A joint Sikorsky-Boeing team has submitted their initial design for a new high-speed compound helicopter called the SB-1 Defiant to the U.S. Army.
“Last week we submitted our initial design and risk report to the customer,” said Doug Shidler, one of the two co-program directors for the industry team, during a Tuesday teleconference. “Next week we will be conducting our initial design and risk review with them.”
The high-speed compound helicopter design is the team’s entry into the Army’s Joint Multirole (JMR) risk reduction effort for the Future Vertical Lift (FVL) program that is intended to replace the long-serving Sikorsky UH-60 Blackhawk.
Eventually, a derivative of the FVL could replace the U.S. Navy’s MH-60S/R helicopters under the MH-XX program—the service is a partner on the Army led effort.
Thus far, Shidler said that the Sikorsky-Boeing team has completed a preliminary design review for the Defiant aircraft and are about to start working on the detailed design. There will be a final design and risk review next year, Shidler said. If all goes as planned, the Defiant will fly in 2017.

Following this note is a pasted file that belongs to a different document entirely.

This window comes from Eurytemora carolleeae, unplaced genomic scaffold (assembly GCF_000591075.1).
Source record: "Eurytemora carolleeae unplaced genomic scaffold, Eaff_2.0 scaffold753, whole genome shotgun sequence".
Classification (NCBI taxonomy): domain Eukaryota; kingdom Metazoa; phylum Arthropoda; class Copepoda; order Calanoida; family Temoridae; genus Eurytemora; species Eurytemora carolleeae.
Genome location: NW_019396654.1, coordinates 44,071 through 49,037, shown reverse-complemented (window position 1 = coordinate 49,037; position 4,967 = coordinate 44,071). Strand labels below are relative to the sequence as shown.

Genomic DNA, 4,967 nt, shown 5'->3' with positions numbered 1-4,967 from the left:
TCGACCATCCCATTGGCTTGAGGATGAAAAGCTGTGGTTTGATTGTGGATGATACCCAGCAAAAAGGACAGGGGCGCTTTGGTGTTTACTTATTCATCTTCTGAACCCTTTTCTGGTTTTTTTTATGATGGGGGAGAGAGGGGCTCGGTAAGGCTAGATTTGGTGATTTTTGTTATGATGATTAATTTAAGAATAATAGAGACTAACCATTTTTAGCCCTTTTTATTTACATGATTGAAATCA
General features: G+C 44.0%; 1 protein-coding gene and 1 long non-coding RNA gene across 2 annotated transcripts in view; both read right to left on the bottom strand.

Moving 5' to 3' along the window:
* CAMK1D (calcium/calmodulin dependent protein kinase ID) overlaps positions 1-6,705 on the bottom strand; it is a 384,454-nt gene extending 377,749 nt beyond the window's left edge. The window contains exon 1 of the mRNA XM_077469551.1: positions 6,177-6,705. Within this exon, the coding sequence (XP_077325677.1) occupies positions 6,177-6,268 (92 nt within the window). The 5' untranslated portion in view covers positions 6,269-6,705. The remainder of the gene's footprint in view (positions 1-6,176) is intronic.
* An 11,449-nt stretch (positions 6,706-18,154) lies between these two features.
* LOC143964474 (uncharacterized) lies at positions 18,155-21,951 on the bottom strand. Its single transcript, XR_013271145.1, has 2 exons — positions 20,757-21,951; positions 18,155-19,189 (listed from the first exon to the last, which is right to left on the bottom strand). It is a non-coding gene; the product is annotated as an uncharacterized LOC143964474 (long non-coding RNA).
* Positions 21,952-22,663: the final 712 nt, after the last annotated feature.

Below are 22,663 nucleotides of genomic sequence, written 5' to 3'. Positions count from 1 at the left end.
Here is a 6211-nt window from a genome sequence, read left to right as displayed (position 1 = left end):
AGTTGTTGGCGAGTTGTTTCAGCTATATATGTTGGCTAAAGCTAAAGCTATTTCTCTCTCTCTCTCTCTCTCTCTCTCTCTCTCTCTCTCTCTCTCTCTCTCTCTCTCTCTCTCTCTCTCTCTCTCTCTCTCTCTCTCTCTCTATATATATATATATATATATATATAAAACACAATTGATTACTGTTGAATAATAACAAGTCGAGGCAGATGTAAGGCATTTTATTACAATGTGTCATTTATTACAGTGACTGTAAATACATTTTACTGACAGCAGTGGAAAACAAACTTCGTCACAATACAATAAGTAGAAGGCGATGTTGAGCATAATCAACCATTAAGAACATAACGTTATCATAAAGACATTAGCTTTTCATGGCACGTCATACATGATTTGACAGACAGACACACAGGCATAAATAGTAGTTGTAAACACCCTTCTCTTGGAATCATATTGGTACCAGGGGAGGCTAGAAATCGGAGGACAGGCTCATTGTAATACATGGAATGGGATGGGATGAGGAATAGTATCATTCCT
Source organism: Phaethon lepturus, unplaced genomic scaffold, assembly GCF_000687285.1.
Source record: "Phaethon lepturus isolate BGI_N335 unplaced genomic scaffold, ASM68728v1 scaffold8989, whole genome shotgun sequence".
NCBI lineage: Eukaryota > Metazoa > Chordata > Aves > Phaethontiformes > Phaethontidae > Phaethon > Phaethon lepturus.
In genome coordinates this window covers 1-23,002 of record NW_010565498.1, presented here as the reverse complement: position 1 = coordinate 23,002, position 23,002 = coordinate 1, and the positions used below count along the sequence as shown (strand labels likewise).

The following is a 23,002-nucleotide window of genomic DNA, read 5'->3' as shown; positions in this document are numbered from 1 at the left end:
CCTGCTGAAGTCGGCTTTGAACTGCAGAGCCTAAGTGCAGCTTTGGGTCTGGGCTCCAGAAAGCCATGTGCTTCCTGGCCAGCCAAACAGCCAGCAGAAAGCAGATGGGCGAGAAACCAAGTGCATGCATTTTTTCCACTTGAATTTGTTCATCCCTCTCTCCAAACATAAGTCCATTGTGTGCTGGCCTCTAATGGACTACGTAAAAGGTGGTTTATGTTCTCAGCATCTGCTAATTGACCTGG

The FVL aircraft could enter service in the 2030s if the Pentagon funds the program to fruition—but given the uncertainly of future budgets, it is not a foregone conclusion.
While the team will not share the specific performance of the SB-1 aircraft, the general design requirements for the FVL call for a cruise speed of 230 knots, a range of 424 kilometers and hovering at 6000ft density altitude during a 95 degree Fahrenheit day.
To achieve those performance targets—especially the speed component, which is beyond the capabilities of any conventional helicopter—the aircraft uses co-axial rigid rotors coupled with a propulsor unit. The Sikorsky X-2 high-speed prototype aircraft pioneered the design concept that is being used on Defiant a few years ago.
There are four competitors in the JMR demonstration effort—the Sikorsky-Boeing, Bell Helicopter, Karem Aircraft and AVX.